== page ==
Monday, March 04, 2013

Keeping a track of passwords

Well, with so many accounts many wonder that how and where to store all the passwords and how to prevent people getting access to those.
  • Never store your passwords in notebooks, textbooks or paper. It can be read by anybody. Prefer storing it digitally on computers.

How to keep a track of digital passwords

  • There are programs you can buy, if you're willing to put your trust in them. I use an Excel spreadsheet, but I encrypt it with its own password - a rather complex one. I am well aware that if the file gets compromised, all my services go with it.
  • Never name that Excel/Word file as "Passwords". Rather name it something generic and boring.
  • Ideally you'll have a system for creating and remembering passwords without needing the spreadsheet. For example, you might have a string that's constant, such as "?t7q1b9f8j2o0t0l1d!" (the acronym for "the quick brown fox jumps over the lazy dog" with my area code and ZIP code reversed and a few special characters put in). To vary it, you could add the first two letters of the website you are using to the front and the next four to the end. Or put the consonants in front and the vowels at the end, with every other letter capitalized and the letter O replaced with the number zero. So for Amazon, it would be "mZn?t7q1b9f8j2o0t0l1d!Aa0." Just try to guess that!


  • Many sites let you reset your password by answering a security question, such as the name of your pet or the name of your high school. Of course, these violate good password practices by requiring you to use something that can be easily looked up. Others ask for your favorite movie or hobby. That might not be easily looked up, but your tastes change over time. Furthermore, because these questions get repeated from site to site, the answers you use violate the rule against repeating passwords.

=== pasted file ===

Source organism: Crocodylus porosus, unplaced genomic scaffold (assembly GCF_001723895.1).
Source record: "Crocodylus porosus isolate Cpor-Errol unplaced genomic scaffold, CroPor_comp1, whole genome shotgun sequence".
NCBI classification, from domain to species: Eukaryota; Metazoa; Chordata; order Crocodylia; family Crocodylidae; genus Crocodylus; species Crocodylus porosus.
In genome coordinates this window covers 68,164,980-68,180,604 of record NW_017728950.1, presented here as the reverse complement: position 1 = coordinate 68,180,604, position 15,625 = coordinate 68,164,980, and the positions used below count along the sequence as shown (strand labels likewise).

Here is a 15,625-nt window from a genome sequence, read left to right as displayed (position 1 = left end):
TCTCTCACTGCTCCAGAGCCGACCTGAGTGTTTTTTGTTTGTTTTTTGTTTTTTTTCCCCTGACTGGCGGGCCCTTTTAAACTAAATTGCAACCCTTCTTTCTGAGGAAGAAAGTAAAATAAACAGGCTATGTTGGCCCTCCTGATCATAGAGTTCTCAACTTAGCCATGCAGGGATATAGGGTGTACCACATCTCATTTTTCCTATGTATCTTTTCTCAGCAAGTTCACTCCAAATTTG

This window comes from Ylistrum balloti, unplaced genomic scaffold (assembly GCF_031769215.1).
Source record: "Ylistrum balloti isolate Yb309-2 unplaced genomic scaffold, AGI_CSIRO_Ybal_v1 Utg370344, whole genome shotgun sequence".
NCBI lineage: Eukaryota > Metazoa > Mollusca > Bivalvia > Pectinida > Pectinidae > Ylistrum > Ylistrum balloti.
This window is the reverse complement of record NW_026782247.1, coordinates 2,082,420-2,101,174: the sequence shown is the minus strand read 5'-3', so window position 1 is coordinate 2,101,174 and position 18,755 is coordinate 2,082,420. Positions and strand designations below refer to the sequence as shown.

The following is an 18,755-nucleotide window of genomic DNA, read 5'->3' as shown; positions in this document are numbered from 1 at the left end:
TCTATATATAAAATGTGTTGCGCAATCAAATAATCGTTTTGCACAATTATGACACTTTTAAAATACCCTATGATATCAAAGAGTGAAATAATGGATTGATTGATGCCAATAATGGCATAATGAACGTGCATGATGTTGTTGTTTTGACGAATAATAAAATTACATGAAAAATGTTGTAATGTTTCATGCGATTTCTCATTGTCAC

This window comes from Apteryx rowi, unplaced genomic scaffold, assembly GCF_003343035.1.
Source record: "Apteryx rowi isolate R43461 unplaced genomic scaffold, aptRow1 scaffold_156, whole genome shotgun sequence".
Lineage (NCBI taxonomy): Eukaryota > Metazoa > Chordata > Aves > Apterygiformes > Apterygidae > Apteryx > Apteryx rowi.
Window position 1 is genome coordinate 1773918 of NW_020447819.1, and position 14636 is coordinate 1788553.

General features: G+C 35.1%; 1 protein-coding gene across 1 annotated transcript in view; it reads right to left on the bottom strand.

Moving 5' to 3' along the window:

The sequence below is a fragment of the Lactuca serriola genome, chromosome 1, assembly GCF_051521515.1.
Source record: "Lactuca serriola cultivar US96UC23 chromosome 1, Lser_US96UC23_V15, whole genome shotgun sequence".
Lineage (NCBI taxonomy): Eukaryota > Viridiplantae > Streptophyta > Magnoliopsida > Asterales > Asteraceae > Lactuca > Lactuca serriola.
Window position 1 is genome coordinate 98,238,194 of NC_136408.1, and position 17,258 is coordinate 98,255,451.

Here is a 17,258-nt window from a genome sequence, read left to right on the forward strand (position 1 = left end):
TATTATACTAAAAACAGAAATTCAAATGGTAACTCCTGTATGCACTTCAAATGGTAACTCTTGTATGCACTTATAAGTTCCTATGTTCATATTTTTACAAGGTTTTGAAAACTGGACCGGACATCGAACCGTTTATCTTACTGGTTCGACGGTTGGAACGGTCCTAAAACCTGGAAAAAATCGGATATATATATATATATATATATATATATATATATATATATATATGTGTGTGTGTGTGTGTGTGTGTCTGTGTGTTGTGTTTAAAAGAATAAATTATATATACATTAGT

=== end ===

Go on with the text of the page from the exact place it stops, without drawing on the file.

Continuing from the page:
• There are services often send an email when a password gets reset this way, so be sure the address on file is current. Change your password and security questions immediately if you're notified of a reset you didn't initiate. You might want to contact the service as well.
While you're at it, make your username complex, too, if you're allowed to choose one. Banking sites typically do.


Some services such as Gmail even give you the option of using two passwords when you use a particular computer or device for the first time. If you have that feature turned on, the service will send a text message with a six-digit code to your phone when you try to use Gmail from an unrecognized device. You'd need to enter that for access, and then that code expires. It's optional, and it's a pain - but it could save you from grief later on. Hackers wouldn't be able to access the account without possessing your phone. Turn it on by going to the account's security settings.

Always think of these measures as layers of defense. If one gets breached, there's another to back you up. But eventually, the intruders will get through. Slow them down by making each layer as strong as possible.

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